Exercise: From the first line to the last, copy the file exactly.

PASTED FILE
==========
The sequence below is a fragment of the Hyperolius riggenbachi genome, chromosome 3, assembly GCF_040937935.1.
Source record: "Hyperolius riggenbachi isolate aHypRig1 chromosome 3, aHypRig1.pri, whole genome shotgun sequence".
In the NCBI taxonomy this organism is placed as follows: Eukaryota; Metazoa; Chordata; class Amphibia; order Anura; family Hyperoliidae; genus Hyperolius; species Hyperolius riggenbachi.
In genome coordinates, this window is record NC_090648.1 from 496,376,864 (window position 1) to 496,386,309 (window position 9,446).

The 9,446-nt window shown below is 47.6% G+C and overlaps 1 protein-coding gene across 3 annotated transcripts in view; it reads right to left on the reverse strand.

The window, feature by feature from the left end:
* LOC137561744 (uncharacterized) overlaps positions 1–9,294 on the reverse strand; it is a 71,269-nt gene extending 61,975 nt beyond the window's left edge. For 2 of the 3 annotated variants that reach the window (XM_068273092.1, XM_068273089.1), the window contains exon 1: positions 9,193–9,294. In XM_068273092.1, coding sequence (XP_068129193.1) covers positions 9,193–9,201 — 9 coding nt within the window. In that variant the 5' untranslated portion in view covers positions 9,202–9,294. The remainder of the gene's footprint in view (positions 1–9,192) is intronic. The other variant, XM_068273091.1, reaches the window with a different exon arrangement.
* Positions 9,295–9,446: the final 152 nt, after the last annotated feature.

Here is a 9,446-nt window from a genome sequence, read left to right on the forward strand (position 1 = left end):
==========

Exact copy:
The sequence below is a fragment of the Hyperolius riggenbachi genome, chromosome 3, assembly GCF_040937935.1.
Source record: "Hyperolius riggenbachi isolate aHypRig1 chromosome 3, aHypRig1.pri, whole genome shotgun sequence".
In the NCBI taxonomy this organism is placed as follows: Eukaryota; Metazoa; Chordata; class Amphibia; order Anura; family Hyperoliidae; genus Hyperolius; species Hyperolius riggenbachi.
In genome coordinates, this window is record NC_090648.1 from 496,376,864 (window position 1) to 496,386,309 (window position 9,446).

The 9,446-nt window shown below is 47.6% G+C and overlaps 1 protein-coding gene across 3 annotated transcripts in view; it reads right to left on the reverse strand.

The window, feature by feature from the left end:
* LOC137561744 (uncharacterized) overlaps positions 1–9,294 on the reverse strand; it is a 71,269-nt gene extending 61,975 nt beyond the window's left edge. For 2 of the 3 annotated variants that reach the window (XM_068273092.1, XM_068273089.1), the window contains exon 1: positions 9,193–9,294. In XM_068273092.1, coding sequence (XP_068129193.1) covers positions 9,193–9,201 — 9 coding nt within the window. In that variant the 5' untranslated portion in view covers positions 9,202–9,294. The remainder of the gene's footprint in view (positions 1–9,192) is intronic. The other variant, XM_068273091.1, reaches the window with a different exon arrangement.
* Positions 9,295–9,446: the final 152 nt, after the last annotated feature.

Here is a 9,446-nt window from a genome sequence, read left to right on the forward strand (position 1 = left end):